Written by Grace Schrobilgen During my first year at UT, I stopped reading for pleasure. I was so overwhelmed by assigned readings for classes that I began to forget how much I relish leafing through the pages of a book and allowing myself to become attached to a character, concept, or storyline. Reading stimulates the mind more than Netflix ever […]
Written by Grace Schrobilgen
During my first year at UT, I stopped reading for pleasure. I was so overwhelmed by assigned readings for classes that I began to forget how much I relish leafing through the pages of a book and allowing myself to become attached to a character, concept, or storyline. Reading stimulates the mind more than Netflix ever could and exposes one to new rhetorical structures, vocabulary, and voices. When you read, you are not only enjoying someone else’s work but also improving your own.
Over the summer, I started reading again. The first book I cracked open during the break was One Hundred Names for Love by Diane Ackerman, which tells the true story of her husband, a writer, having a stroke and losing his language abilities. I read it based on a recommendation from a friend and enjoyed it but didn’t realize the true benefit it brought me until classes started again. I’m enrolled in a Spanish linguistics class, where every concept was foreign to me until we started discussing aphasia and language reacquisition, which I had been exposed to through this book I had been reading for fun.
Surrounding myself with the words of eloquent, accomplished writers made a noticeable difference in my writing and thinking processes.
Amanda Wolf, a sophomore psychology major, has a story similar to mine. She used to read for pleasure but has had to take a break from this pastime due to the time required for her classes. Wolf says if she did have the time, it would complement the work she does in her daily academic life. “Reading helps with English and writing, and pretty much every class requires one of the two. Reading can be enjoyable and a good break from studying, and I think that personally, if I had more time to read for pleasure, I would.”
For those who study in the College of Liberal Arts, it is not uncommon to have hundreds of pages of reading per night and multiple essays each week. While we are passionate about the classes we take, the discourse we read is not always what one would call engaging. Thus, we don’t gain as much from it in terms of writing style.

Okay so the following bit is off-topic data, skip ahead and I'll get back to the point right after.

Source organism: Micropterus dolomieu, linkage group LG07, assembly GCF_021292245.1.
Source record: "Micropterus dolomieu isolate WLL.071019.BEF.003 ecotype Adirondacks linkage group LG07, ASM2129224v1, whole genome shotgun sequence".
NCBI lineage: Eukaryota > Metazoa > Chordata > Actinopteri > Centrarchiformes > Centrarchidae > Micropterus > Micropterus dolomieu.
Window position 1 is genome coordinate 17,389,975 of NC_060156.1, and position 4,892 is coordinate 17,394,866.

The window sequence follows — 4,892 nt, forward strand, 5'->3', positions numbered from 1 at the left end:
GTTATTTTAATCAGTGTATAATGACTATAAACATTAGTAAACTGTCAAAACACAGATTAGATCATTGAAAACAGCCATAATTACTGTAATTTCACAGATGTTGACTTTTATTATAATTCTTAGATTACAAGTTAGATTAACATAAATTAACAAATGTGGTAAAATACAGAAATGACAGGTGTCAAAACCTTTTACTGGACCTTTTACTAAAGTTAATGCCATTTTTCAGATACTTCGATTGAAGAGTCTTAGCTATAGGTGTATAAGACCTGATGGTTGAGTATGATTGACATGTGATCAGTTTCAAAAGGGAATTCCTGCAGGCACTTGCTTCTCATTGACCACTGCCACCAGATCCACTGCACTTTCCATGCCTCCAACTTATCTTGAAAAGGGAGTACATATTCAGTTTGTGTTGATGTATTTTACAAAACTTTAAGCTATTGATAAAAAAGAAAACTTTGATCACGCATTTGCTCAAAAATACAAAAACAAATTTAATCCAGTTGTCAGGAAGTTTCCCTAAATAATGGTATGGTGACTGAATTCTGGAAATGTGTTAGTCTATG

The sheer number of these assigned readings prevents us from having the time to read books that truly interest us and might bring more benefit to our writing.
Julia Vastano, a sophomore history and government major, reads for pleasure. She read so many books over the summer that she created an Instagram account, @bookedallsummer, where she posted about all of her literary undertakings. She said that:
“Reading for pleasure hasn’t really ever been a hobby for me. It’s more of a way of life.”
This is often the case for young children. We learn to read, we become hooked, and we never look back. For Vastano, the love of reading she developed as a child turned into a knack for writing.
After a teacher told her that her writing was “ridiculously superfluous,” Vastano realized that the types of books she was choosing to read were influencing her style and causing it to sound pretentious. Using this as a learning experience, Vastano said “After that I would try to pick up more books with a more minimalistic or academic style to help improve my scholastic writing style, and it did.”
Reading allows you to widen your vocabulary and write with more fluidity. Last year, I would watch an episode of a television series when I had a few minutes of free time. Now, I read a book.
Featured image © Sam Greenhalgh. Used under a Creative Commons (CC-BY-2.0) license.